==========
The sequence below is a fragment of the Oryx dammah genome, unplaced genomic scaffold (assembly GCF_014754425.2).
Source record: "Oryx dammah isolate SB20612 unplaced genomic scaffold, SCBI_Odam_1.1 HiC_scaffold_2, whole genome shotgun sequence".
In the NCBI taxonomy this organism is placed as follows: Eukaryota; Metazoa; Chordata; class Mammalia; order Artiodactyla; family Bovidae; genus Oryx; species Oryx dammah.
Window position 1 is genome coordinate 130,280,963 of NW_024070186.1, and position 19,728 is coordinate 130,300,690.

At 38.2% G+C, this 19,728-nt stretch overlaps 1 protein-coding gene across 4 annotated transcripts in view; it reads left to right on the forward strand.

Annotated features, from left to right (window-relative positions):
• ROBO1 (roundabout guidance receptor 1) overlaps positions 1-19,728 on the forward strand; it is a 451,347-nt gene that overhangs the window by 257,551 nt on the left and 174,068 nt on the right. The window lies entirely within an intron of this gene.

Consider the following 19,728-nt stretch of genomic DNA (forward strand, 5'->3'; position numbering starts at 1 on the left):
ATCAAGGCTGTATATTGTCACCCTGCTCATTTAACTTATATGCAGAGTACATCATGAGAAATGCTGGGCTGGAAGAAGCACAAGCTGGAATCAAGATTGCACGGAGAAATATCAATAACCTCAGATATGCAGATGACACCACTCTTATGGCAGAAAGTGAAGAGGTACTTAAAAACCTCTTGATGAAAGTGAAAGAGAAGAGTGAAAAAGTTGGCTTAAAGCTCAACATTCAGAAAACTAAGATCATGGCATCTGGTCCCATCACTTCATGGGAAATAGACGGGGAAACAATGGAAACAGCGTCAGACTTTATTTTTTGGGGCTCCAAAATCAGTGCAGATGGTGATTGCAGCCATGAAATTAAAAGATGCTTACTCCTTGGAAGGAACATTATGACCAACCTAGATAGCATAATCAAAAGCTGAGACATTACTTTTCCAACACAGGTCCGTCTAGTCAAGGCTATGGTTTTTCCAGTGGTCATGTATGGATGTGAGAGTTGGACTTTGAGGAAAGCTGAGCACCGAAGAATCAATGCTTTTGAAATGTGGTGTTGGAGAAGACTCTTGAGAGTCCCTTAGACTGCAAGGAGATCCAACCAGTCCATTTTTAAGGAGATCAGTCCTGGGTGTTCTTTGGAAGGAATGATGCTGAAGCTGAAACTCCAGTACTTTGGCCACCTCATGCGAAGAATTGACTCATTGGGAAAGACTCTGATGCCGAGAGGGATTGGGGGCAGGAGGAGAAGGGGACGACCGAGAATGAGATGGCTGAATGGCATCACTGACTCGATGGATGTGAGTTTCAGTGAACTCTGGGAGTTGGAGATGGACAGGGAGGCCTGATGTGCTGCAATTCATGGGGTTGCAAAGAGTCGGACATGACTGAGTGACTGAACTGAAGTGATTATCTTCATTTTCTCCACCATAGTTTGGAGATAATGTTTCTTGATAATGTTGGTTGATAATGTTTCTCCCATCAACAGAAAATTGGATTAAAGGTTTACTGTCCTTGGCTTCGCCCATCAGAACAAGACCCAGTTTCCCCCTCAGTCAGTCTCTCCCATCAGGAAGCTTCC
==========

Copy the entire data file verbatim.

The sequence below is a fragment of the Oryx dammah genome, unplaced genomic scaffold (assembly GCF_014754425.2).
Source record: "Oryx dammah isolate SB20612 unplaced genomic scaffold, SCBI_Odam_1.1 HiC_scaffold_2, whole genome shotgun sequence".
In the NCBI taxonomy this organism is placed as follows: Eukaryota; Metazoa; Chordata; class Mammalia; order Artiodactyla; family Bovidae; genus Oryx; species Oryx dammah.
Window position 1 is genome coordinate 130,280,963 of NW_024070186.1, and position 19,728 is coordinate 130,300,690.

At 38.2% G+C, this 19,728-nt stretch overlaps 1 protein-coding gene across 4 annotated transcripts in view; it reads left to right on the forward strand.

Annotated features, from left to right (window-relative positions):
• ROBO1 (roundabout guidance receptor 1) overlaps positions 1-19,728 on the forward strand; it is a 451,347-nt gene that overhangs the window by 257,551 nt on the left and 174,068 nt on the right. The window lies entirely within an intron of this gene.

Consider the following 19,728-nt stretch of genomic DNA (forward strand, 5'->3'; position numbering starts at 1 on the left):
ATCAAGGCTGTATATTGTCACCCTGCTCATTTAACTTATATGCAGAGTACATCATGAGAAATGCTGGGCTGGAAGAAGCACAAGCTGGAATCAAGATTGCACGGAGAAATATCAATAACCTCAGATATGCAGATGACACCACTCTTATGGCAGAAAGTGAAGAGGTACTTAAAAACCTCTTGATGAAAGTGAAAGAGAAGAGTGAAAAAGTTGGCTTAAAGCTCAACATTCAGAAAACTAAGATCATGGCATCTGGTCCCATCACTTCATGGGAAATAGACGGGGAAACAATGGAAACAGCGTCAGACTTTATTTTTTGGGGCTCCAAAATCAGTGCAGATGGTGATTGCAGCCATGAAATTAAAAGATGCTTACTCCTTGGAAGGAACATTATGACCAACCTAGATAGCATAATCAAAAGCTGAGACATTACTTTTCCAACACAGGTCCGTCTAGTCAAGGCTATGGTTTTTCCAGTGGTCATGTATGGATGTGAGAGTTGGACTTTGAGGAAAGCTGAGCACCGAAGAATCAATGCTTTTGAAATGTGGTGTTGGAGAAGACTCTTGAGAGTCCCTTAGACTGCAAGGAGATCCAACCAGTCCATTTTTAAGGAGATCAGTCCTGGGTGTTCTTTGGAAGGAATGATGCTGAAGCTGAAACTCCAGTACTTTGGCCACCTCATGCGAAGAATTGACTCATTGGGAAAGACTCTGATGCCGAGAGGGATTGGGGGCAGGAGGAGAAGGGGACGACCGAGAATGAGATGGCTGAATGGCATCACTGACTCGATGGATGTGAGTTTCAGTGAACTCTGGGAGTTGGAGATGGACAGGGAGGCCTGATGTGCTGCAATTCATGGGGTTGCAAAGAGTCGGACATGACTGAGTGACTGAACTGAAGTGATTATCTTCATTTTCTCCACCATAGTTTGGAGATAATGTTTCTTGATAATGTTGGTTGATAATGTTTCTCCCATCAACAGAAAATTGGATTAAAGGTTTACTGTCCTTGGCTTCGCCCATCAGAACAAGACCCAGTTTCCCCCTCAGTCAGTCTCTCCCATCAGGAAGCTTCC